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American Indian Services Utilization, Psychiatric Epidemiology, Risk and Protective Factors Project

Project Title
American Indian Services Utilization, Psychiatric Epidemiology, Risk and Protective Factors Projects (AI-SUPERPFP)

Funding Source

Dates of Funding
1995 - 2000

Principal Investigators
Spero Manson, Ph.D., Jan Beals, Ph.D. 

Center Staff Involved
Jan Beals, Ph.D.; Cecelia Big Crow; Dedra Buchwald, M. D.; Buck Chambers; Michelle Christensen, Ph.D.; Denise Dillard, Ph.D.; Karen Dubray; Paula Espinoza, Ph.D.; Candace Fleming, Ph.D.; Ann Wilson Frederick; Joe Gone; Diana Gurley, Ph.D.; Lori Jervis, Ph.D.; Shirlene Jim; Carol Kaufman, Ph.D.; Ellen Keane; Suzell Klein; Denise Lee; Spero Manson, Ph.D.; Monica McNulty; Denise Middlebrook, Ph.D.; Christina Mitchell, Ph.D.; Laurie Moore; Tilda Nez; Ilena Norton, Ph.D.; Douglas Novins, M. D.; Theresa O'Nell, Ph.D.; Heather (Orton) Anderson; Carlette Randall; Angela Sam; James Shore, M. D.; Sylvia Simpson; Paul Spicer, Ph.D.; and Lorette Yazzie  



1.To obtain prevalence rates of the major DSM disorders among the Southwest and Northern Plains, including culture-specific syndromes;

2. To obtain utilization rates for mental health services including those provided by the Indian Health Service, other biomedical service providers, and by traditional medicine men and healers;

3. To examine interrelationships among predisposing factors, stress, mediators and psychiatric morbidity;

4. To compare the results of Specific Aims 1-3 with similar data obtained in other studies; and

5. To obtain ethnographic data necessary to culturally contextualize the results of the previous aims.



The AI-SUPERPFP was an NIMH-sponsored, large-scale, multi-stage, cross-sectional study of the prevalence of DSM-IIIR/–IV disorders and help-seeking behavior among 2 of the larger tribes in the US. Patterned after the NCS, this effort randomly sampled 3,084 individuals 15-54 years of age from tribal rolls.   During the 1st stage, tribal members trained in reseach methods interviewed these participants about their sociodemographic background, personal and social resources, traumatic experiences, attitudes toward mental illness, symptoms, alcohol, drug and mental disorders, and service utilization, both biomedical and cultural options. Considerable effort was expended to inform the content validity of existing measures as well as to operationalize culturally specific mediators such as spirituality and intergenerational trauma. Moreover, three distinct approaches to assessing service utilization (e.g., disorder-, symptom-, and sector-based) were incorporated into the protocol. During the 2nd stage, a clinician administered the SCID to participants meeting criteria for MDD, PTSD, or Alcohol Dependence as well as a sample of those without these diagnoses. Based on findings from the lay interview and SCID, a team of clinicians and ethnographers selected individuals to participate in the 3rd stage through life history and critical incident interviews, to characterize the context of the illness experience. Data collection was completed in 2000.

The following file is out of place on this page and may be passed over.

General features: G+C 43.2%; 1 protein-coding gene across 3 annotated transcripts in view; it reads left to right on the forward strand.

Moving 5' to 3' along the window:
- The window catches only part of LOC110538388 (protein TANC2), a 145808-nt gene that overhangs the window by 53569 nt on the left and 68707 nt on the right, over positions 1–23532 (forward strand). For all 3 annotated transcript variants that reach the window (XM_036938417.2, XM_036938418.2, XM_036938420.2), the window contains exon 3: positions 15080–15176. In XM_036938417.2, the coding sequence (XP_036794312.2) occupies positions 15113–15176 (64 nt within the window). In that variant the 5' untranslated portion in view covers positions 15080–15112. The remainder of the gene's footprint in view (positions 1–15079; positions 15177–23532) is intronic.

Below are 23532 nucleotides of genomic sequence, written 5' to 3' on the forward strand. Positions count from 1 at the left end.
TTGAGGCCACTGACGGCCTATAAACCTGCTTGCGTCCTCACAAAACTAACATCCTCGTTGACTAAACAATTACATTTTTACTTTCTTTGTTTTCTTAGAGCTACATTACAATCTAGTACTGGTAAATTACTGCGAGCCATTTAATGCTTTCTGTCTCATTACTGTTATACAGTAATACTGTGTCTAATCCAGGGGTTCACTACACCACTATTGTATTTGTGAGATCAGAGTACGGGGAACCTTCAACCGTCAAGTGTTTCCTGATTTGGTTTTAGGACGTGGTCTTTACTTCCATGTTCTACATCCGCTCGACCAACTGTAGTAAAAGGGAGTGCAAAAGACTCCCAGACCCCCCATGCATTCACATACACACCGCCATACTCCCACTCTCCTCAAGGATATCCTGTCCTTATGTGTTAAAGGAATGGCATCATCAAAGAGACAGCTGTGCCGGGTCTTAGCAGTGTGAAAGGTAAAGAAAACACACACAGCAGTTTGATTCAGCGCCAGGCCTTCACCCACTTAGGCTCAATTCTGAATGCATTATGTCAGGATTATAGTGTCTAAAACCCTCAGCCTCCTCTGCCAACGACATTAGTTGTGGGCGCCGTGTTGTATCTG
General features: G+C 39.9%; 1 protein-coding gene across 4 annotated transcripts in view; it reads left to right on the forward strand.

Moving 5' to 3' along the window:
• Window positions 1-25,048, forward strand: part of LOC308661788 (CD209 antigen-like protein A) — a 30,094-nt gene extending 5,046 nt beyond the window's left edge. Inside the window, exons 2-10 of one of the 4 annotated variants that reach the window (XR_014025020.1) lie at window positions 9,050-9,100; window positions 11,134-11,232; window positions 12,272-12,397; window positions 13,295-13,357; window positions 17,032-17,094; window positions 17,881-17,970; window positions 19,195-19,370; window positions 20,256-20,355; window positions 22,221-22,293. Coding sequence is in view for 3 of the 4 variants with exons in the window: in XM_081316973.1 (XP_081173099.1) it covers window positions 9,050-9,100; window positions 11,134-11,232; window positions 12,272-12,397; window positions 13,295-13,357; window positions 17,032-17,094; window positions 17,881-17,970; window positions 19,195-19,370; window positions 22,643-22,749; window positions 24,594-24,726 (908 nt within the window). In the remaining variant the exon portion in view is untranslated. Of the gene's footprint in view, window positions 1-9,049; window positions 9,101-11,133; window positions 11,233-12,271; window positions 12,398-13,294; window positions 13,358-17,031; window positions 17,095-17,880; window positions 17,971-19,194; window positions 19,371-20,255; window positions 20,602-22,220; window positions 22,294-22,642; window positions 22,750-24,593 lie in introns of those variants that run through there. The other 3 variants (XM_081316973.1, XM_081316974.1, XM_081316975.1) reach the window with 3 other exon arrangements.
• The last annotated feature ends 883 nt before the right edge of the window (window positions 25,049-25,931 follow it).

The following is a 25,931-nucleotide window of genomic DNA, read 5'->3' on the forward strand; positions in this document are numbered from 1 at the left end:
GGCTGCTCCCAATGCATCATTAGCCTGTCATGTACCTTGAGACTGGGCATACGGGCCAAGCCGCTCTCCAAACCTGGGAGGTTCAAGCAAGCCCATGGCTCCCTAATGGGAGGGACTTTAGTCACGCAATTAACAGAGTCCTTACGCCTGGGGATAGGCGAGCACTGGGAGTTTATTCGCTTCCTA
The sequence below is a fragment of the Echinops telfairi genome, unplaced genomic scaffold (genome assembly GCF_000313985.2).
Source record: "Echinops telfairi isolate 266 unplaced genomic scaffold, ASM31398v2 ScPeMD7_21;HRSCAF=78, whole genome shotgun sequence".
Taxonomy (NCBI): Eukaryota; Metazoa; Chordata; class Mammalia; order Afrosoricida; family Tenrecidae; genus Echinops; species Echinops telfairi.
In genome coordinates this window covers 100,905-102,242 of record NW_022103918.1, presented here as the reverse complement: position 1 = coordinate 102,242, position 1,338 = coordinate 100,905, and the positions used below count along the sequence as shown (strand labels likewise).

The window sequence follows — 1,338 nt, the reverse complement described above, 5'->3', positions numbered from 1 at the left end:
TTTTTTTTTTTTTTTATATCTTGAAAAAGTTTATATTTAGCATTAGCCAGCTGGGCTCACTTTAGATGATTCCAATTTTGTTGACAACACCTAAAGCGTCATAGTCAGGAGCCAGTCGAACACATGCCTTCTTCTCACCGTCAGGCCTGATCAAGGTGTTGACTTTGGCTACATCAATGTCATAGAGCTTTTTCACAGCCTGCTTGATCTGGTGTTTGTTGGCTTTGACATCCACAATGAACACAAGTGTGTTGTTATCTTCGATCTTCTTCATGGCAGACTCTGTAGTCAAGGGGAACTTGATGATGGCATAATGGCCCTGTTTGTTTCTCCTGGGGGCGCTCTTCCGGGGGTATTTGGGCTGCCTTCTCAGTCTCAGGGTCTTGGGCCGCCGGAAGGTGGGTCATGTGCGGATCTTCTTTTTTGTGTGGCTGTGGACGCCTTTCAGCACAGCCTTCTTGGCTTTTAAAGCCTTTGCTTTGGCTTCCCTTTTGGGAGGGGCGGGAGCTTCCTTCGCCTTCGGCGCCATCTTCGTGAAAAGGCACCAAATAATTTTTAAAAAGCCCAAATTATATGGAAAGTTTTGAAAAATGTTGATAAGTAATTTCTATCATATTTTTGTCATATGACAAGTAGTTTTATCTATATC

The primary objective of the American Indian Services Utilization and Psychiatric Epidemiology Risk and Protective Factors Project (AI-SUPERPFP) was to estimate the prevalence of psychiatric disorders (lifetime and current) and service utilization among two American Indian reservation populations that were aged 15-54 at the time the sampling frame was created. 

There were 3 successive data collection components: the lay interview (N=3,084), the clinical reinterview (N=335), and the ethnographic interviews (N=90).


The full interview protocol (this PDF file is 1,766KB) is available:
Click Here to View the SUPERPFP Interview in PDF Format